Shell thinks the whole thing is economic at a crude price of $30. So barring a major reversal of geopolitical trends, they’re forging ahead.
Since the Bureau of Land Management owns about 80% of the oil shale acreage in Colorado, there is no investment play on private companies that might own land with rich shale deposits. Although, if Shell and the DOE are right that you can recover a million barrels of oil per acre…it wouldn’t take much land to make a man rich out here.
Oil Shale: Testing Public Lands
The Bureau of Land Management recently received ten applications (by eight companies) for a pilot program to develop Colorado’s shale reserves. The program allows the companies access to public lands for the purpose of testing shale-extraction technologies. You see below an interesting mix of large, publicly traded oil giants and small, privately held innovators.
There is dispute within the industry over how long, if ever, demonstration extraction technologies can become commercially viable. I’ve spoken with some of the smaller companies that have applied for leases from the BLM. Some of them will have to raise money to conduct the project. And some of them have been less than forthcoming about how exactly their extraction technology is different or better than previous methods.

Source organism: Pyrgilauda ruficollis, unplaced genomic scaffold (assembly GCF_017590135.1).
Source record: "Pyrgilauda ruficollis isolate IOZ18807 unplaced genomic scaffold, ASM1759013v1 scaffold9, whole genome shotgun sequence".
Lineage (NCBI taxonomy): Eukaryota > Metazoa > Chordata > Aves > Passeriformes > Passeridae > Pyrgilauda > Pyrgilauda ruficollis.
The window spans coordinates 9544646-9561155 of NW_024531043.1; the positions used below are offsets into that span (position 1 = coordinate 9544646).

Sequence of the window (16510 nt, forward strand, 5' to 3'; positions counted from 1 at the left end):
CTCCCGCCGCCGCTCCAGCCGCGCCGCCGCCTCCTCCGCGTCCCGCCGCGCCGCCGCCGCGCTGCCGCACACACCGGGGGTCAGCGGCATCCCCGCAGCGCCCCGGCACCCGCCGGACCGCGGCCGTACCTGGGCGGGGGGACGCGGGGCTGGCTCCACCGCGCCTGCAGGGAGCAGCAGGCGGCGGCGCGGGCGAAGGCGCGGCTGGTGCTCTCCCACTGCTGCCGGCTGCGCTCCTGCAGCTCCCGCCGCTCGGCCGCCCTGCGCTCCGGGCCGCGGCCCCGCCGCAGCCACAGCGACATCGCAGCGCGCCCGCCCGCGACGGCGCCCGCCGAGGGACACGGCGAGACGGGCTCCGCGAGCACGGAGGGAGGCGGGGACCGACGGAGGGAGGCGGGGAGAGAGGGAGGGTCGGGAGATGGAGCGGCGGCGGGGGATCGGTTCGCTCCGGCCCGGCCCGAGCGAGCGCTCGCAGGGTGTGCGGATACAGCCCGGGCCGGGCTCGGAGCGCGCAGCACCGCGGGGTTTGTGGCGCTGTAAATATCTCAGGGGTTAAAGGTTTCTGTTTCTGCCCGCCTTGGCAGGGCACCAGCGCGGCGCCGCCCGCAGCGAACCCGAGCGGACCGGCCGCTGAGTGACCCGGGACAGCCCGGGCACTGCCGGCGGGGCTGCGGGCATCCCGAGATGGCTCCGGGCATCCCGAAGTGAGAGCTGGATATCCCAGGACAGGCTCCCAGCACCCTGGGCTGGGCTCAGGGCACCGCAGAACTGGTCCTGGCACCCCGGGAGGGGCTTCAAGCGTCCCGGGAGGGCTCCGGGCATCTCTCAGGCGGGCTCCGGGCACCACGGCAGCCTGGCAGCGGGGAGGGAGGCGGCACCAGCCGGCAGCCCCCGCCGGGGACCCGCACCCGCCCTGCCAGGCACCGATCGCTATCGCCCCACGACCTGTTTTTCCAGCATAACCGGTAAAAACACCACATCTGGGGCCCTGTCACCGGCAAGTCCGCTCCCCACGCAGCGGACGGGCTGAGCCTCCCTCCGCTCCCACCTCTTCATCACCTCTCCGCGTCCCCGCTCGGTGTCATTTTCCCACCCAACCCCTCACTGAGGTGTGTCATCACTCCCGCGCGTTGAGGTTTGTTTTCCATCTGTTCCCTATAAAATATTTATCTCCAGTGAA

How will it all unfold? Well, for starters, it could all utterly fail. To me, Shell’s in-situ process looks the most
promising. It also makes the most sense economically. There may be a better, less energy-intensive way to heat up the ground than what Shell has come up with. But Shell, Chevron, and Exxon Mobil clearly have the resources to scoop up any private or small firm that makes a breakthrough.
And there are a host of smaller firms involved with the refining and drilling process that figure to play a key
role in the development of the industry, should that development pick up pace.
The Energy Policy Act of 2005, otherwise known as a listless piece of legislation without any strategic vision, does, at least, make provision for encouraging research into the development of shale. But government works slow, when it works at all. It’s going to take an external shock to the economy to really ratchet up interest and development of the nation’s energy reserves…say…something like a nuclear Iran.